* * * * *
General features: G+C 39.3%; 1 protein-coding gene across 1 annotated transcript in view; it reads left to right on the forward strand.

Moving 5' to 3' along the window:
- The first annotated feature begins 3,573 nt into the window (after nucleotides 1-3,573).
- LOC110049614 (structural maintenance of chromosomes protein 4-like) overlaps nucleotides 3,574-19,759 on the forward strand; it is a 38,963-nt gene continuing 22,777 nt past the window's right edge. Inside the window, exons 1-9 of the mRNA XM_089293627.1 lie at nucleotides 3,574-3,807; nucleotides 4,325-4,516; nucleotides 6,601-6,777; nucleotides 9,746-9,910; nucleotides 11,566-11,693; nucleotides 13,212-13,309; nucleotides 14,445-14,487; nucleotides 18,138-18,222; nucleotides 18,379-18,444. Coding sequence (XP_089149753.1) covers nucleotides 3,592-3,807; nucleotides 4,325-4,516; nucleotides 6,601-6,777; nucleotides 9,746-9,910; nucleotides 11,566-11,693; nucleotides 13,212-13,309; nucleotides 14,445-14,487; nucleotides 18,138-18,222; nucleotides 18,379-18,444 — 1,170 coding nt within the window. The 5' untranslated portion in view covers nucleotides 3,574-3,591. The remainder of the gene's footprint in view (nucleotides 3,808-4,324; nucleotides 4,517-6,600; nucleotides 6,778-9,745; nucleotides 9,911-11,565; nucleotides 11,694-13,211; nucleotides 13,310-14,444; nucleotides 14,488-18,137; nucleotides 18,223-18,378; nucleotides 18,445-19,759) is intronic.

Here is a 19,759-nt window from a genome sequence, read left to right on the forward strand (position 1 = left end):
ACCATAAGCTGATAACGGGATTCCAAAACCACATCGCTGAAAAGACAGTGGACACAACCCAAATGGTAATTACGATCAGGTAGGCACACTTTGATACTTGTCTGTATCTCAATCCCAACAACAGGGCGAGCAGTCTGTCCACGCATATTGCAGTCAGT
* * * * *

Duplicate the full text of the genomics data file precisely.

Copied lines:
General features: G+C 39.3%; 1 protein-coding gene across 1 annotated transcript in view; it reads left to right on the forward strand.

Moving 5' to 3' along the window:
- The first annotated feature begins 3,573 nt into the window (after nucleotides 1-3,573).
- LOC110049614 (structural maintenance of chromosomes protein 4-like) overlaps nucleotides 3,574-19,759 on the forward strand; it is a 38,963-nt gene continuing 22,777 nt past the window's right edge. Inside the window, exons 1-9 of the mRNA XM_089293627.1 lie at nucleotides 3,574-3,807; nucleotides 4,325-4,516; nucleotides 6,601-6,777; nucleotides 9,746-9,910; nucleotides 11,566-11,693; nucleotides 13,212-13,309; nucleotides 14,445-14,487; nucleotides 18,138-18,222; nucleotides 18,379-18,444. Coding sequence (XP_089149753.1) covers nucleotides 3,592-3,807; nucleotides 4,325-4,516; nucleotides 6,601-6,777; nucleotides 9,746-9,910; nucleotides 11,566-11,693; nucleotides 13,212-13,309; nucleotides 14,445-14,487; nucleotides 18,138-18,222; nucleotides 18,379-18,444 — 1,170 coding nt within the window. The 5' untranslated portion in view covers nucleotides 3,574-3,591. The remainder of the gene's footprint in view (nucleotides 3,808-4,324; nucleotides 4,517-6,600; nucleotides 6,778-9,745; nucleotides 9,911-11,565; nucleotides 11,694-13,211; nucleotides 13,310-14,444; nucleotides 14,488-18,137; nucleotides 18,223-18,378; nucleotides 18,445-19,759) is intronic.

Here is a 19,759-nt window from a genome sequence, read left to right on the forward strand (position 1 = left end):
ACCATAAGCTGATAACGGGATTCCAAAACCACATCGCTGAAAAGACAGTGGACACAACCCAAATGGTAATTACGATCAGGTAGGCACACTTTGATACTTGTCTGTATCTCAATCCCAACAACAGGGCGAGCAGTCTGTCCACGCATATTGCAGTCAGT